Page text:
May 22, 2006
India on alert for suicides after stocks slide
MUMBAI (Reuters) - Indian police are watching out for
possible suicides by brokers and investors after a steep market
slide wiped out billions of dollars in share values, officials
said on Monday.
Policemen were keeping a watch near lakes and canals,
possible places where people in distress could head to kill
themselves. They said rescue teams were on alert.
trying to prevent them. Till now, no such cases have been
reported," said R.K. Patel, a police official in the western
city of Ahmedabad.
India's Bombay Stock Exchange Ltd., which had a market
value of $657 billion last week after falling 10 percent in the
previous two sessions, slid as much as another 10 percent in
early trade on Monday following sales of stocks held by brokers
as security on behalf of their clients.
"Gold has turned into brass. We are finished," said S.S.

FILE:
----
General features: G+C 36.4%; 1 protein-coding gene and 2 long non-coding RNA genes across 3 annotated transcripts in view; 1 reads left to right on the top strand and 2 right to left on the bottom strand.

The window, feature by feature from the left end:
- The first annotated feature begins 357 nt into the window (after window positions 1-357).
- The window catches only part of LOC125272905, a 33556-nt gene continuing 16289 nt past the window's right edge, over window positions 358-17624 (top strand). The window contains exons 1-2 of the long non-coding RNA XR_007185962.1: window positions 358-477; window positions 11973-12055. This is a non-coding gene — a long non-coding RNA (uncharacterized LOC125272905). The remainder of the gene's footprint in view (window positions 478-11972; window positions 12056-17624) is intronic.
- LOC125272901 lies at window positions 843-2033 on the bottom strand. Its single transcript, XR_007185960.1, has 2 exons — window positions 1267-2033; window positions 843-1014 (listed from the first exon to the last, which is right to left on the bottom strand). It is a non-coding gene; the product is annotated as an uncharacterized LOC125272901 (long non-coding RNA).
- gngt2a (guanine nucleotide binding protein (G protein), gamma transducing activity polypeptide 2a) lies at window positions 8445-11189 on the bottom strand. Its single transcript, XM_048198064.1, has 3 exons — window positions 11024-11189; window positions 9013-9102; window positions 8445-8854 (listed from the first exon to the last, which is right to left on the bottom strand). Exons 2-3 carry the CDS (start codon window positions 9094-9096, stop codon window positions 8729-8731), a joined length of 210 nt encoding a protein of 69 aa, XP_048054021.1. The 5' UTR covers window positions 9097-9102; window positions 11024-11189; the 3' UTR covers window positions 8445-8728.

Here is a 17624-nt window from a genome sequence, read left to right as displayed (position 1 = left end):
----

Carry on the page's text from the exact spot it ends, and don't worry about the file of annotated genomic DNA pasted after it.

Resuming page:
Gupta, a middle-aged Mumbai broker who said he had lost
millions of rupees in two hours of trading on Monday morning.
Ahmedabad is considered particularly vulnerable to stock
With over five million retail investors, the city is one of
India's main trading hubs where people have put in millions of
dollars of their disposable income into the stock market.
"I borrowed money to trade in the market. I lost it all in
the past two days," said 37-year-old Sanjay Joshi, a small
investor. "I don't know how will I repay my loans."
In the 1990s, a stock market meltdown led to several
bankrupt brokers and small investors committing suicide across
India, some of them drowning in rivers or throwing themselves
Analysts described the market slide -- which has been as
much as 22.4 percent from an all-time high of 12,671.11 points
on May 11 -- as a correction and said order should return soon.
"It seems overdone and the market should stabilize during
the second half of this week," said Rajat Jain, Chief
Investment Officer, Principal Asset Management Company Pvt Ltd.
(Additional reporting by Rupam Jain Nair in AHMEDABAD)